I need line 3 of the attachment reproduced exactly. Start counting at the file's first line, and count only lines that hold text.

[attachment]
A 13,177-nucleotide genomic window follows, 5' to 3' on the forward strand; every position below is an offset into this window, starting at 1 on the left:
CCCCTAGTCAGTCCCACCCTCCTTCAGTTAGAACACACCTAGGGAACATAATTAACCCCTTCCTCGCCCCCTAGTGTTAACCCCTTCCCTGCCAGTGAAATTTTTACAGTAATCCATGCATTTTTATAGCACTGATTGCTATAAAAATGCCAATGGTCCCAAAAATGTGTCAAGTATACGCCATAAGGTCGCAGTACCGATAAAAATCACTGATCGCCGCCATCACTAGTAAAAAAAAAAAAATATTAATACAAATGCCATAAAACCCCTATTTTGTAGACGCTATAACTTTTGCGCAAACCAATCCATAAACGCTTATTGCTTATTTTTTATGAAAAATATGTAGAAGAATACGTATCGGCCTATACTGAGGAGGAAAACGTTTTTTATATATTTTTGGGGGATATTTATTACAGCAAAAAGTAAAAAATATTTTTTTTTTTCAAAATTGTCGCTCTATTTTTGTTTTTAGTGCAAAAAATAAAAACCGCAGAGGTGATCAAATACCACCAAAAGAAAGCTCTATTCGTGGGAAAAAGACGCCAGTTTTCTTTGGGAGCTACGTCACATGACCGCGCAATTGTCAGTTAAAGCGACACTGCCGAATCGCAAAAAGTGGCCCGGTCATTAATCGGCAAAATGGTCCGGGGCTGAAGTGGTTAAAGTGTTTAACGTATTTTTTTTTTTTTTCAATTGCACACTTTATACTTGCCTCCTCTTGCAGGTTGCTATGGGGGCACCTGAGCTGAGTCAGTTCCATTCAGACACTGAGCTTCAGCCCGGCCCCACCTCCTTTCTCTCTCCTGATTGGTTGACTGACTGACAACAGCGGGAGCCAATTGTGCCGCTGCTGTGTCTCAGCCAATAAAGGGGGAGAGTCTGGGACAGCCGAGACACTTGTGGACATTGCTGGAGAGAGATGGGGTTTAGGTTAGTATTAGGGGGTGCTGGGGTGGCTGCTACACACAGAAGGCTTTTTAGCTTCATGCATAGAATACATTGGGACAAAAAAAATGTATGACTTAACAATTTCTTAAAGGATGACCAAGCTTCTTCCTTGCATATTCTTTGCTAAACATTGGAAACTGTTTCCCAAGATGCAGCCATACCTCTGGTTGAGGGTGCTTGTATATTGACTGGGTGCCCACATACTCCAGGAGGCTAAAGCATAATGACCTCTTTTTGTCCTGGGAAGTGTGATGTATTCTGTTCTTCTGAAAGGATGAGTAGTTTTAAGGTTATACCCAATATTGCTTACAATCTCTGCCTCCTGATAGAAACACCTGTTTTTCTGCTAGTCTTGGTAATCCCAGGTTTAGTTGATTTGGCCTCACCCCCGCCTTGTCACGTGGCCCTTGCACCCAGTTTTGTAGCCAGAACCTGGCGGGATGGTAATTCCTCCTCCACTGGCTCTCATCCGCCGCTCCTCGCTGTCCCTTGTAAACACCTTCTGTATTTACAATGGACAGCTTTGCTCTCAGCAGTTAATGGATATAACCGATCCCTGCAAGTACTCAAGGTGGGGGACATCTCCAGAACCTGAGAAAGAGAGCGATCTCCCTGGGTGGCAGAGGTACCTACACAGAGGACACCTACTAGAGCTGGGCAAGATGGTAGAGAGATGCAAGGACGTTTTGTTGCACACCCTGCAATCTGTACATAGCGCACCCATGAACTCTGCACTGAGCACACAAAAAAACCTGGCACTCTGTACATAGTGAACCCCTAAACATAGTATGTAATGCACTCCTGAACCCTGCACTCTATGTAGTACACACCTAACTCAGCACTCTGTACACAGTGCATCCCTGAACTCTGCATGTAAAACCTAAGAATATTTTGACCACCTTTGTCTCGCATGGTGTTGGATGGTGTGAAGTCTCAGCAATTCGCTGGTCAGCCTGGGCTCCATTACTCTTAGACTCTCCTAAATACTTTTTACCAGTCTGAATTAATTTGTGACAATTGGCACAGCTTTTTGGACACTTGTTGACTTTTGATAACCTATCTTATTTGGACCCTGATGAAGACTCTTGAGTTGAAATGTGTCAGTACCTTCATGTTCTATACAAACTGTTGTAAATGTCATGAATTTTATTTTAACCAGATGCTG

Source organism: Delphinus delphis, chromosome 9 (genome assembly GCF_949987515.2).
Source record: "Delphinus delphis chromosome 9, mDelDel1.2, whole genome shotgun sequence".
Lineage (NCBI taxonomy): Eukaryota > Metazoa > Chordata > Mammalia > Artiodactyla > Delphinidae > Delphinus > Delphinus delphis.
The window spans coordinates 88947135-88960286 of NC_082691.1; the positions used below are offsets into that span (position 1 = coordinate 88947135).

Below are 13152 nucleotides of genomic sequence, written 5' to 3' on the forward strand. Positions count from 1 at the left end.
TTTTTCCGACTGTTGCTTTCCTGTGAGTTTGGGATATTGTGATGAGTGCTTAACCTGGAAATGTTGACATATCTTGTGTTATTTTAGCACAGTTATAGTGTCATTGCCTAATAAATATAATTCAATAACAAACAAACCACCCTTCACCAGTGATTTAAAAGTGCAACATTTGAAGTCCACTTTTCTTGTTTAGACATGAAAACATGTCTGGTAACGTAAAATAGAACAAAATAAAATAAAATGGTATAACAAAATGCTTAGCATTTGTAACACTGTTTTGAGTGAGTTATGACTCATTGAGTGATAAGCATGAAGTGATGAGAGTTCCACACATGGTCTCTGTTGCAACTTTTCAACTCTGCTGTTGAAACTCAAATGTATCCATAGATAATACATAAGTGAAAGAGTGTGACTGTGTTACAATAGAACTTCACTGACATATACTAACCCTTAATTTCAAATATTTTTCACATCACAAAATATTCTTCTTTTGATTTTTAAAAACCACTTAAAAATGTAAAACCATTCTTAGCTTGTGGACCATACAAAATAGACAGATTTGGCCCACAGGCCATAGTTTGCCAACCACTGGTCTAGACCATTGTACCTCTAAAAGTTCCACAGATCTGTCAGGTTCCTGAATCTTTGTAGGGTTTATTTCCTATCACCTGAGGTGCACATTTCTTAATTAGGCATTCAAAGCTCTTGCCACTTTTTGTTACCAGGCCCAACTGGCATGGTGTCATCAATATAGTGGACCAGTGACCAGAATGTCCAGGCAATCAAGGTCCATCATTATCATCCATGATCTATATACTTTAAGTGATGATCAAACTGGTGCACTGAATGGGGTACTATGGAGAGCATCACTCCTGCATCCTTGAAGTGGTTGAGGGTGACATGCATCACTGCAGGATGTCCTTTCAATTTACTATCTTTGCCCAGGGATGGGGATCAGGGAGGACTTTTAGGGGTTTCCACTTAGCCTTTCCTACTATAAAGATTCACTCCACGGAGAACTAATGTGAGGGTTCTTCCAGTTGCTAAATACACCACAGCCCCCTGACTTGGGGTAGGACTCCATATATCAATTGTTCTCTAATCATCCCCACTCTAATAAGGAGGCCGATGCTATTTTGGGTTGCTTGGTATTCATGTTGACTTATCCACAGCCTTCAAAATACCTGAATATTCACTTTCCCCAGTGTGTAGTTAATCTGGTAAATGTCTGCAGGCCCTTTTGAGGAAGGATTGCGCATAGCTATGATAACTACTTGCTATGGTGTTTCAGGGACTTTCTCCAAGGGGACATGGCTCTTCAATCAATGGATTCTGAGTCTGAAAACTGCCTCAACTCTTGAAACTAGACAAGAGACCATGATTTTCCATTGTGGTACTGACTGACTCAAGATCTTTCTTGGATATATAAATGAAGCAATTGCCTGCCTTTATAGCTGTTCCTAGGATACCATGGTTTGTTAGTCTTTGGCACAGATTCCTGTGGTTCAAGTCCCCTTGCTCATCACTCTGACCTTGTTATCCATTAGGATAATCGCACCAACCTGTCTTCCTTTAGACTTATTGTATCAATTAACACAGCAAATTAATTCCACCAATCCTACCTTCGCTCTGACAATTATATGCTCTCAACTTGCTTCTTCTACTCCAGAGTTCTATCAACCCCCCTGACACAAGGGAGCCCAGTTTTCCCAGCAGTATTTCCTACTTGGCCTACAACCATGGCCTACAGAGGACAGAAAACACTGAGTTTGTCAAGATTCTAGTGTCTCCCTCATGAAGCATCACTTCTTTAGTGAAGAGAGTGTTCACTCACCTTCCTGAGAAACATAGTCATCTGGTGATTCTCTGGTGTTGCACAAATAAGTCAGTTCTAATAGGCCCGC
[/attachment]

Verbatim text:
Source organism: Delphinus delphis, chromosome 9 (genome assembly GCF_949987515.2).